Dustin Phelps, a Mormon writer on the “Happiness Seekers” website, has written a blog article on “The Alarming Truth about Anti-Mormonism.” Within a few days it had over 30,000 “shares” on social media. In his article, Phelps claims “to expose what anti-Mormonism is and what its objectives really are.” The objective is to make Mormons become atheists:
Anti-Mormonism isn’t just about getting people to lose faith in our Church, it’s about getting people to lose faith in God, in Christ, in revelation, in religion. Once you’ve tasted the sweetest and most perfect form of Christianity, where else will you go when you leave?
Phelps arrives at this conclusion by the following reasoning:
- “Basically every reason to doubt Mormonism is a good reason to doubt Christianity.”
- Thus, arguments against Mormonism are really arguments against Christianity.
- Once people lose faith in Christianity, they become atheists.
- Therefore, presenting arguments against Mormonism turns Mormons into atheists.
He also restates his argument as follows:
- Any arguments against Joseph Smith being a prophet also apply to the biblical prophets.
- Thus, once one accepts arguments against Joseph Smith being a prophet, one has no sources of revelation about Christ and God that one can accept.
- Therefore, any arguments against Joseph Smith as a prophet lead people to abandon belief in Christ and God.
Let’s look at these arguments, both of which turn on their first premises. Phelps explains why reasons to doubt Mormonism are also reasons to doubt Christianity. For example, he writes:
Not enough archaeological evidence of the Book of Mormon? Feel like some of the archaeological evidence might contradict the Book of Mormon? The same is true of the Bible.
This common LDS claim is quite erroneous because it does not characterize the problem with the Book of Mormon accurately. The problem is not that there is not enough archaeological evidence for the Book of Mormon or that some of the archaeological evidence appears to contradict the Book of Mormon. The problem is that there is zero manuscript evidence for the existence of the Book of Mormon in any form prior to 1829, zero copies of any portion of it in the supposed original language, zero archaeological evidence for Israelites in the Mormons’ preferred location for its claimed ancient events, zero evidence for any of the individuals said to have lived in the New World, and abundant evidence (from archaeology, genetics, compositional analysis, comparison with the King James Version, the treasure-hunting context of the Book of Mormon, the convoluted response to the loss of 116 pages of the manuscript, and so on) that the Book of Mormon is a modern fiction. Its peoples arrive in the New World at the wrong times and from the wrong places; they speak the wrong languages and adhere to the wrong religious beliefs to be the ancient peoples of Mesoamerica. They have the cultural values, theological controversies, and religious issues of Joseph Smith’s nineteenth-century Anglo-American society and not of ancient Mesoamerican society. You could count on one hand the number of non-Mormon scholars who have taken anything at all in the Book of Mormon seriously as history and still have fingers left over.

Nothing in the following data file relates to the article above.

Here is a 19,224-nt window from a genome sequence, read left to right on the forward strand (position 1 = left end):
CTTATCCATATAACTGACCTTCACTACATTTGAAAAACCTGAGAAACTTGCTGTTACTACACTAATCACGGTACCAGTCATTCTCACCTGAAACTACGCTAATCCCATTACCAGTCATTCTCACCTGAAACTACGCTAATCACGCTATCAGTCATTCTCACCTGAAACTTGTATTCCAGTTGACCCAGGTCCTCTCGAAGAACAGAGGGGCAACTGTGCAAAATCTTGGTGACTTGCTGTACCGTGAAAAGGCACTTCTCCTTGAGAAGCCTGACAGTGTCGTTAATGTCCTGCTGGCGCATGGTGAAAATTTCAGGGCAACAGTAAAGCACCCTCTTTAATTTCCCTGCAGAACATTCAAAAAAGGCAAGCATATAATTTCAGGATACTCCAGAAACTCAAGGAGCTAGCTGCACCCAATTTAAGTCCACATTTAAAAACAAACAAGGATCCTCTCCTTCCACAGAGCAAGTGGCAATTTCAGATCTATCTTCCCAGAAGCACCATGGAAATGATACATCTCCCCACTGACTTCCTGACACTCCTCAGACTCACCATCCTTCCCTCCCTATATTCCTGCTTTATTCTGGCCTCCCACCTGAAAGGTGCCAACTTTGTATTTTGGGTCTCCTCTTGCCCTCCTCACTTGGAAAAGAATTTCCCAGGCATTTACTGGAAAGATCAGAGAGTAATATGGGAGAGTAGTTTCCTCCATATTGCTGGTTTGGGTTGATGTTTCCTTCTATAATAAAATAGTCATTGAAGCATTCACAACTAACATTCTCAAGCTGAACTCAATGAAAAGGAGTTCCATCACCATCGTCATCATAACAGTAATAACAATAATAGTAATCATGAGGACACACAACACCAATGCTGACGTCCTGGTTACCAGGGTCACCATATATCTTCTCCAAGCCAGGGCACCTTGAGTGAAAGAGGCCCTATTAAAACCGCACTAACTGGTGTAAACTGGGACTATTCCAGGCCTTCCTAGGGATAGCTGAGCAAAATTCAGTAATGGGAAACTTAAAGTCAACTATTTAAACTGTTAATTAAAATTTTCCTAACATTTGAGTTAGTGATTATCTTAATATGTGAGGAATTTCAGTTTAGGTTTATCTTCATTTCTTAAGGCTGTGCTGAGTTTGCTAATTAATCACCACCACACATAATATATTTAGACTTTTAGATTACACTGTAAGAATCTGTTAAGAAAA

The situation is dramatically different with the Bible. There is a continuous stream of manuscript evidence for the New Testament writings going back to the second century and for the Old Testament manuscript evidence as early as the sixth century BC. In both cases there is a plethora of manuscripts in the original languages. The major physical locations of the Bible—rivers, seas, lands, cities—have always been public knowledge. No one disputes, for example, where to find the Jordan River or the Sea of Galilee or Macedonia or Ephesus. In some instances we know the precise spot, within a few feet, of where specific events took place, especially in Jerusalem. Many of the individuals mentioned in the Bible are known from outside sources, including many of the Israelite kings and the Gentile rulers with whom they tangled, the Roman emperors Augustus, Tiberius, and Claudius mentioned in the New Testament, and even John the Baptist and Jesus himself. The peoples, languages, religions, cultures, and issues addressed in the Bible reflect the ancient settings of the biblical writings.
Mormon scholars have some explanations for these and other dramatic differences between the Bible and the Book of Mormon, but the point is that no explanations would be necessary if the evidence for the Book of Mormon was comparable to the evidence for the Bible. It isn’t, and that’s the problem.
Don’t like polygamy or that two of Joseph’s plural wives were 20 years his junior? You’ll see the same trend for the prophets of old.
In my article responding to the now infamous 2014 Gospel Topics article discreetly entitled “Plural Marriage in Kirtland and Nauvoo,” which is actually about Joseph Smith’s polygamy, I explain that the age differences between Joseph and some of his teenage plural wives was not the main problem. I identified six ways in which his polygamy had no precedent in the practice of the patriarchs and kings of the Old Testament (“The LDS Church Addresses Joseph Smith’s Polygamy”):